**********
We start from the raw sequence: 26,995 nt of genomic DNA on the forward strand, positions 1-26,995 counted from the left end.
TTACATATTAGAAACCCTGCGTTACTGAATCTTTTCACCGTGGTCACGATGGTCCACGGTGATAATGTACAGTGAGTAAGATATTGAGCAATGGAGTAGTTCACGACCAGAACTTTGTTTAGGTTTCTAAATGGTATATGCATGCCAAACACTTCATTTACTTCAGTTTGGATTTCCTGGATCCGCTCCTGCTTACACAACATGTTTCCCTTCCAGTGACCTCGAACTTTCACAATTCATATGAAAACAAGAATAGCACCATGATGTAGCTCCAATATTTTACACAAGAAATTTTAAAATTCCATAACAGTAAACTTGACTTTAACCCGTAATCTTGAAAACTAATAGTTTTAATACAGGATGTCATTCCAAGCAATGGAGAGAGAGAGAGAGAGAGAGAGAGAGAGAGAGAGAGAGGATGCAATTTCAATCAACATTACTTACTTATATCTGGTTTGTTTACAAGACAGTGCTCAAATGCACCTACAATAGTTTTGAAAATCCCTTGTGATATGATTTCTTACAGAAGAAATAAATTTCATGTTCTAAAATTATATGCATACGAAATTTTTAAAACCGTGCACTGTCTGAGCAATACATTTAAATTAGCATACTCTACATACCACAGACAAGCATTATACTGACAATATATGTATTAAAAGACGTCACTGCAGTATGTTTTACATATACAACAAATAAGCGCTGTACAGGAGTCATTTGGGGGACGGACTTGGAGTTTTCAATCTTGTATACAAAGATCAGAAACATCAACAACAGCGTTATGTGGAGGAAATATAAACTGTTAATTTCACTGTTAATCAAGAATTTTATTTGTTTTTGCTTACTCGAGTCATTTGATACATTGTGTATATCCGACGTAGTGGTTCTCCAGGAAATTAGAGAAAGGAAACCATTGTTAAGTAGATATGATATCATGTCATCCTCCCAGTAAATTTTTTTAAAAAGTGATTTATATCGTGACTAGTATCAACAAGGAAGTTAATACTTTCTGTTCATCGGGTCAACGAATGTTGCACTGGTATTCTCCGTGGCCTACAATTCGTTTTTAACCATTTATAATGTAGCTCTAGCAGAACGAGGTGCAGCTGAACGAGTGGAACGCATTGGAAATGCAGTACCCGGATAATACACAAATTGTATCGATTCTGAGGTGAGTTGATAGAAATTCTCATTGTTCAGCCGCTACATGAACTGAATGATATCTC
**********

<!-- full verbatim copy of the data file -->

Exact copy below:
We start from the raw sequence: 26,995 nt of genomic DNA on the forward strand, positions 1-26,995 counted from the left end.
TTACATATTAGAAACCCTGCGTTACTGAATCTTTTCACCGTGGTCACGATGGTCCACGGTGATAATGTACAGTGAGTAAGATATTGAGCAATGGAGTAGTTCACGACCAGAACTTTGTTTAGGTTTCTAAATGGTATATGCATGCCAAACACTTCATTTACTTCAGTTTGGATTTCCTGGATCCGCTCCTGCTTACACAACATGTTTCCCTTCCAGTGACCTCGAACTTTCACAATTCATATGAAAACAAGAATAGCACCATGATGTAGCTCCAATATTTTACACAAGAAATTTTAAAATTCCATAACAGTAAACTTGACTTTAACCCGTAATCTTGAAAACTAATAGTTTTAATACAGGATGTCATTCCAAGCAATGGAGAGAGAGAGAGAGAGAGAGAGAGAGAGAGAGAGAGAGGATGCAATTTCAATCAACATTACTTACTTATATCTGGTTTGTTTACAAGACAGTGCTCAAATGCACCTACAATAGTTTTGAAAATCCCTTGTGATATGATTTCTTACAGAAGAAATAAATTTCATGTTCTAAAATTATATGCATACGAAATTTTTAAAACCGTGCACTGTCTGAGCAATACATTTAAATTAGCATACTCTACATACCACAGACAAGCATTATACTGACAATATATGTATTAAAAGACGTCACTGCAGTATGTTTTACATATACAACAAATAAGCGCTGTACAGGAGTCATTTGGGGGACGGACTTGGAGTTTTCAATCTTGTATACAAAGATCAGAAACATCAACAACAGCGTTATGTGGAGGAAATATAAACTGTTAATTTCACTGTTAATCAAGAATTTTATTTGTTTTTGCTTACTCGAGTCATTTGATACATTGTGTATATCCGACGTAGTGGTTCTCCAGGAAATTAGAGAAAGGAAACCATTGTTAAGTAGATATGATATCATGTCATCCTCCCAGTAAATTTTTTTAAAAAGTGATTTATATCGTGACTAGTATCAACAAGGAAGTTAATACTTTCTGTTCATCGGGTCAACGAATGTTGCACTGGTATTCTCCGTGGCCTACAATTCGTTTTTAACCATTTATAATGTAGCTCTAGCAGAACGAGGTGCAGCTGAACGAGTGGAACGCATTGGAAATGCAGTACCCGGATAATACACAAATTGTATCGATTCTGAGGTGAGTTGATAGAAATTCTCATTGTTCAGCCGCTACATGAACTGAATGATATCTC